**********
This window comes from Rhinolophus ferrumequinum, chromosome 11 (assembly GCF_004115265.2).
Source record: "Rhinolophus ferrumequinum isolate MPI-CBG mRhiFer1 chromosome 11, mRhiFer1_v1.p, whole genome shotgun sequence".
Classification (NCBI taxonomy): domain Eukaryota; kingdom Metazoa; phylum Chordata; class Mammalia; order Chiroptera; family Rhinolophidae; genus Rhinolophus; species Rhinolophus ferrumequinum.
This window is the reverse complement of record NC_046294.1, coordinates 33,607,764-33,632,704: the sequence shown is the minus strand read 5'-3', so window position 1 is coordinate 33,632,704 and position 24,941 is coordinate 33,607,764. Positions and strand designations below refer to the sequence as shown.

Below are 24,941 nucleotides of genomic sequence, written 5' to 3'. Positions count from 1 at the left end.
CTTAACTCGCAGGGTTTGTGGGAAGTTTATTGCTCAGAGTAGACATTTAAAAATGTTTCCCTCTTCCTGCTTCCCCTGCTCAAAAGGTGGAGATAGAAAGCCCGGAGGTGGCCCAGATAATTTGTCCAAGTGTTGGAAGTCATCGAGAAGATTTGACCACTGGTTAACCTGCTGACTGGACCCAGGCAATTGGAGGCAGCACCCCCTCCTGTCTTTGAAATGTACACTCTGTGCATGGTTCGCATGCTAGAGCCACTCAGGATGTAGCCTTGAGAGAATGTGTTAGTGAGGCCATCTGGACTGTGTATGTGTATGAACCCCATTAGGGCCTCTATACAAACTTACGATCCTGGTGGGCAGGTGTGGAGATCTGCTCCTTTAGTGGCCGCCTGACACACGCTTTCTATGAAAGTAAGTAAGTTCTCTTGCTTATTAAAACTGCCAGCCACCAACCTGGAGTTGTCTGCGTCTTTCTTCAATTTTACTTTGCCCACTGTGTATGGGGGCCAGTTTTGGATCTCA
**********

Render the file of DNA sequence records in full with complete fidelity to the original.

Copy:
This window comes from Rhinolophus ferrumequinum, chromosome 11 (assembly GCF_004115265.2).
Source record: "Rhinolophus ferrumequinum isolate MPI-CBG mRhiFer1 chromosome 11, mRhiFer1_v1.p, whole genome shotgun sequence".
Classification (NCBI taxonomy): domain Eukaryota; kingdom Metazoa; phylum Chordata; class Mammalia; order Chiroptera; family Rhinolophidae; genus Rhinolophus; species Rhinolophus ferrumequinum.
This window is the reverse complement of record NC_046294.1, coordinates 33,607,764-33,632,704: the sequence shown is the minus strand read 5'-3', so window position 1 is coordinate 33,632,704 and position 24,941 is coordinate 33,607,764. Positions and strand designations below refer to the sequence as shown.

Below are 24,941 nucleotides of genomic sequence, written 5' to 3'. Positions count from 1 at the left end.
CTTAACTCGCAGGGTTTGTGGGAAGTTTATTGCTCAGAGTAGACATTTAAAAATGTTTCCCTCTTCCTGCTTCCCCTGCTCAAAAGGTGGAGATAGAAAGCCCGGAGGTGGCCCAGATAATTTGTCCAAGTGTTGGAAGTCATCGAGAAGATTTGACCACTGGTTAACCTGCTGACTGGACCCAGGCAATTGGAGGCAGCACCCCCTCCTGTCTTTGAAATGTACACTCTGTGCATGGTTCGCATGCTAGAGCCACTCAGGATGTAGCCTTGAGAGAATGTGTTAGTGAGGCCATCTGGACTGTGTATGTGTATGAACCCCATTAGGGCCTCTATACAAACTTACGATCCTGGTGGGCAGGTGTGGAGATCTGCTCCTTTAGTGGCCGCCTGACACACGCTTTCTATGAAAGTAAGTAAGTTCTCTTGCTTATTAAAACTGCCAGCCACCAACCTGGAGTTGTCTGCGTCTTTCTTCAATTTTACTTTGCCCACTGTGTATGGGGGCCAGTTTTGGATCTCA